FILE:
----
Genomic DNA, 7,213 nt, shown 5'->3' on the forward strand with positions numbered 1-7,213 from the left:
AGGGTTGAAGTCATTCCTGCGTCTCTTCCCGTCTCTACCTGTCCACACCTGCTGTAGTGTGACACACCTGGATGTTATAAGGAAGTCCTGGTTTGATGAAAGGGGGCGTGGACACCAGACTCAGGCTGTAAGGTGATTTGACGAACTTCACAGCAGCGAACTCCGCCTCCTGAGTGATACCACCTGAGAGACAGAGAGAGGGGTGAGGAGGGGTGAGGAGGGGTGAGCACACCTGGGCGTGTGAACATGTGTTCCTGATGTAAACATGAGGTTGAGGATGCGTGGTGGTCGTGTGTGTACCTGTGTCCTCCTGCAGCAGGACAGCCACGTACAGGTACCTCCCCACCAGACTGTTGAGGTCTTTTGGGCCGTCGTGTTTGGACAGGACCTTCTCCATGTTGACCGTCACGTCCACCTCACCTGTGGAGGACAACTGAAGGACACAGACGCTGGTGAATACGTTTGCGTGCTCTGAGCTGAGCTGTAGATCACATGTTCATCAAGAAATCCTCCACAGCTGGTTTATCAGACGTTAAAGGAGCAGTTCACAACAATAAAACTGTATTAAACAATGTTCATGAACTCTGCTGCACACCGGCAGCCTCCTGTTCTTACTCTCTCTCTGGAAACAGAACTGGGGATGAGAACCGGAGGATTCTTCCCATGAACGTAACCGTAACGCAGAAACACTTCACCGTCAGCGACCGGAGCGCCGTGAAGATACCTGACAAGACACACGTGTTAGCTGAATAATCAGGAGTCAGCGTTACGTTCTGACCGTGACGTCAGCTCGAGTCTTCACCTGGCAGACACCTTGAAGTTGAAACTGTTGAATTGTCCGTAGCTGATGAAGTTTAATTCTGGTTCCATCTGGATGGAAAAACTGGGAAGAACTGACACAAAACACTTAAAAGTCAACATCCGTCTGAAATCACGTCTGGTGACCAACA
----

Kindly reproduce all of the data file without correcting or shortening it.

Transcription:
Genomic DNA, 7,213 nt, shown 5'->3' on the forward strand with positions numbered 1-7,213 from the left:
AGGGTTGAAGTCATTCCTGCGTCTCTTCCCGTCTCTACCTGTCCACACCTGCTGTAGTGTGACACACCTGGATGTTATAAGGAAGTCCTGGTTTGATGAAAGGGGGCGTGGACACCAGACTCAGGCTGTAAGGTGATTTGACGAACTTCACAGCAGCGAACTCCGCCTCCTGAGTGATACCACCTGAGAGACAGAGAGAGGGGTGAGGAGGGGTGAGGAGGGGTGAGCACACCTGGGCGTGTGAACATGTGTTCCTGATGTAAACATGAGGTTGAGGATGCGTGGTGGTCGTGTGTGTACCTGTGTCCTCCTGCAGCAGGACAGCCACGTACAGGTACCTCCCCACCAGACTGTTGAGGTCTTTTGGGCCGTCGTGTTTGGACAGGACCTTCTCCATGTTGACCGTCACGTCCACCTCACCTGTGGAGGACAACTGAAGGACACAGACGCTGGTGAATACGTTTGCGTGCTCTGAGCTGAGCTGTAGATCACATGTTCATCAAGAAATCCTCCACAGCTGGTTTATCAGACGTTAAAGGAGCAGTTCACAACAATAAAACTGTATTAAACAATGTTCATGAACTCTGCTGCACACCGGCAGCCTCCTGTTCTTACTCTCTCTCTGGAAACAGAACTGGGGATGAGAACCGGAGGATTCTTCCCATGAACGTAACCGTAACGCAGAAACACTTCACCGTCAGCGACCGGAGCGCCGTGAAGATACCTGACAAGACACACGTGTTAGCTGAATAATCAGGAGTCAGCGTTACGTTCTGACCGTGACGTCAGCTCGAGTCTTCACCTGGCAGACACCTTGAAGTTGAAACTGTTGAATTGTCCGTAGCTGATGAAGTTTAATTCTGGTTCCATCTGGATGGAAAAACTGGGAAGAACTGACACAAAACACTTAAAAGTCAACATCCGTCTGAAATCACGTCTGGTGACCAACA